• Potential for maximizing financial benefits for the non-profit
  • Potential for minimizing the financial risk to the non-profit through a “Site Development Agreement”

What does ownership of the project mean for the non-profit?

  • Non-profit contributes land and receives payment for the land
  • Non-profit receives share of cash flow over 15 years and all cash flow thereafter

What is the Site developer’s role in the development process?

  • Assembles an experienced development team
  • Oversees design and construction
  • Obtains financing commitments (debt and equity)
  • Provides pre-construction funds and guarantees for the financing, as needed
  • Provides for professional, long-term management and operation of the property
  • Retains minority interest in general partnership, if required by lender or investor
  • Receives share of developer fee

We can assist you in assessing the options for your non-profit.

Michael D. Lappin, Founding Member

Michael D. LappinPast CEO and President of The Community Preservation Corporation (CPC) and CPC Resources Inc.  (1980 – 2011)

Led CPC to become a national leader in. the development and financing of affordable housing. During his tenure at CPC, over 140,000 affordable homes were financed and developed representing investments of almost $8 billion. CPC sourced new funds for affordable housing, most notably pioneering a major investment program  with the New York City and New York State public employee pension funds. CPC was a important advocate for many legislative initiatives at the Federal, State and City. Mr. Lappin has served on the advisory board of Fannie Mae, was the first president of the Federal Home Loan Bank of New York Advisory Committee for its Affordable Housing Program, and a founder and first president of the National Association of Affordable Housing Lenders. He has written and lectured on housing and community development.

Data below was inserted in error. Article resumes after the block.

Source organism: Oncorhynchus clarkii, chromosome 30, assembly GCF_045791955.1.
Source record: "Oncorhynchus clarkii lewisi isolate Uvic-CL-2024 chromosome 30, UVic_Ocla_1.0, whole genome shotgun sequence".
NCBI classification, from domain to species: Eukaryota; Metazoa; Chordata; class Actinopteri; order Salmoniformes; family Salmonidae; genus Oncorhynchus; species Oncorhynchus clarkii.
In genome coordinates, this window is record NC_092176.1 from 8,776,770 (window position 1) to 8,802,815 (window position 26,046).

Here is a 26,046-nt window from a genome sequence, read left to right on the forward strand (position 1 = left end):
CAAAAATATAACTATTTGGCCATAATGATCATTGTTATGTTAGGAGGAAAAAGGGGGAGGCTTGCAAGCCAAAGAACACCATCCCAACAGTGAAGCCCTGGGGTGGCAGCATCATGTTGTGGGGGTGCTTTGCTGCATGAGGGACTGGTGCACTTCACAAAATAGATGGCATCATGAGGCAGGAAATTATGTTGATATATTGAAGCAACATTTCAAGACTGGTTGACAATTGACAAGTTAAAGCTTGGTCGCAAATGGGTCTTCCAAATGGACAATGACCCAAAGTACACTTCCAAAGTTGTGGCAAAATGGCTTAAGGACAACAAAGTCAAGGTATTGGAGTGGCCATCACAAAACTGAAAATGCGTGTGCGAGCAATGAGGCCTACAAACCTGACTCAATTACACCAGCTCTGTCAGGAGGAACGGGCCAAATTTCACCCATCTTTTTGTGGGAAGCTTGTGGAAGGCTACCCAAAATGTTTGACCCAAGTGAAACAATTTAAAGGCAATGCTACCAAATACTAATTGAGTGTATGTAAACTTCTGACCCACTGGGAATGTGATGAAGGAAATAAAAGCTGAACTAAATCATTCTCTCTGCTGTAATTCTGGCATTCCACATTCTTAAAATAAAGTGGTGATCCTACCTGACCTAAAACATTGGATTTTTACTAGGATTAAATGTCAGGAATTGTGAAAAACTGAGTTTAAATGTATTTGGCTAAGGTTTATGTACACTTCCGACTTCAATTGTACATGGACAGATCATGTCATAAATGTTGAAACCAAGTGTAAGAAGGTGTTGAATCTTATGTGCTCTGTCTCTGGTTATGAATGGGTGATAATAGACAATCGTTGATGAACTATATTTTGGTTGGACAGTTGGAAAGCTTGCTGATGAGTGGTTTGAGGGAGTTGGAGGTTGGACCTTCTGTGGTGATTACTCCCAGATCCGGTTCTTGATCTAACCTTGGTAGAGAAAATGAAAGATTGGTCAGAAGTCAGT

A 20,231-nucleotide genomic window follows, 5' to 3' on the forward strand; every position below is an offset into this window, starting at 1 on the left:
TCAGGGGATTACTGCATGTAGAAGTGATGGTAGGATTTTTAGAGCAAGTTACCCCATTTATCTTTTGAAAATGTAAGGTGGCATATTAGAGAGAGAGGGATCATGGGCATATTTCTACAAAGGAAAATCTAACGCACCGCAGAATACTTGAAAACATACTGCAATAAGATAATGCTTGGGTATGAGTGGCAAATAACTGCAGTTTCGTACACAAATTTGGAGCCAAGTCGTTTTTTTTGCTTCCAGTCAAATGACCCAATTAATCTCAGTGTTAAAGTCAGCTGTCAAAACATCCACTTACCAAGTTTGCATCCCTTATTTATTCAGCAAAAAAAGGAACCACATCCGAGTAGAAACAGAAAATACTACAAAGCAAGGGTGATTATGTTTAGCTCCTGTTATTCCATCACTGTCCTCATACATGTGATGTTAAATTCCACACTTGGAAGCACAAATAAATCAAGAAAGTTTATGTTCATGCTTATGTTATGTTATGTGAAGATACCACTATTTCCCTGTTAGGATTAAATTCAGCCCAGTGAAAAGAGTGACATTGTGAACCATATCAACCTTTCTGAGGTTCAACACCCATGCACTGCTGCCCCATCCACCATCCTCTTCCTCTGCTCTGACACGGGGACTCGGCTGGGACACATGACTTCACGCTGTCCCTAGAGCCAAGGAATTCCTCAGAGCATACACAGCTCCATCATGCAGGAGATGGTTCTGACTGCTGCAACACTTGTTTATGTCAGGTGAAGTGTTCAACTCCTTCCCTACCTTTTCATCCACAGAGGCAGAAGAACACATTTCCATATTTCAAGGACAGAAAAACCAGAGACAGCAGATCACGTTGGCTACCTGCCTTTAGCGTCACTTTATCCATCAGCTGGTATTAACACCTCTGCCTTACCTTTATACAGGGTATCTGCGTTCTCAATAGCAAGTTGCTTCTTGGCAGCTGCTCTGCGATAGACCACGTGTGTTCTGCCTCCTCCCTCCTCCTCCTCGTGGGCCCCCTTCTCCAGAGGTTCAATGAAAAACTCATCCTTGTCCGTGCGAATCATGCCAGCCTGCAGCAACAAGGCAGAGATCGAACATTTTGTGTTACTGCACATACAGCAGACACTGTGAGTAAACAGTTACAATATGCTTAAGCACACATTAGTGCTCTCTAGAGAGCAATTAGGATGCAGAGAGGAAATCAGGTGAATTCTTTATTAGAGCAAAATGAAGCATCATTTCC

CPCR’s development activities included the restoration of the 12,271-unit Parkchester housing complex in the Bronx; the entitlement of 2.8 million square feet for the 11 acre Domino site on Brooklyn’s waterfront for the development of a mixed- income, mixed-use community; and, the development of over 100 buildings, including 70 in-fill buildings, for low, moderate and middle income housing in New York City.


Deborah A. Widerkehr

Deborah A. Widerkehr

In her more than 25 years of affordable housing experience in both the public and private sectors, Debbie has lead the development of more than 1100 housing units and the financing of thousands more.  Her work has included mixed-use projects, senior housing, home ownership, and the rehabilitation of distressed assets, involving virtually every stripe of public and private financing. Debbie’s career has included senior positions with CPC Resources, Inc. and the New York City Department of Housing Preservation and Development.  She holds a bachelor’s degree from Wellesley College and an MBA from Columbia University.

Christopher Garlin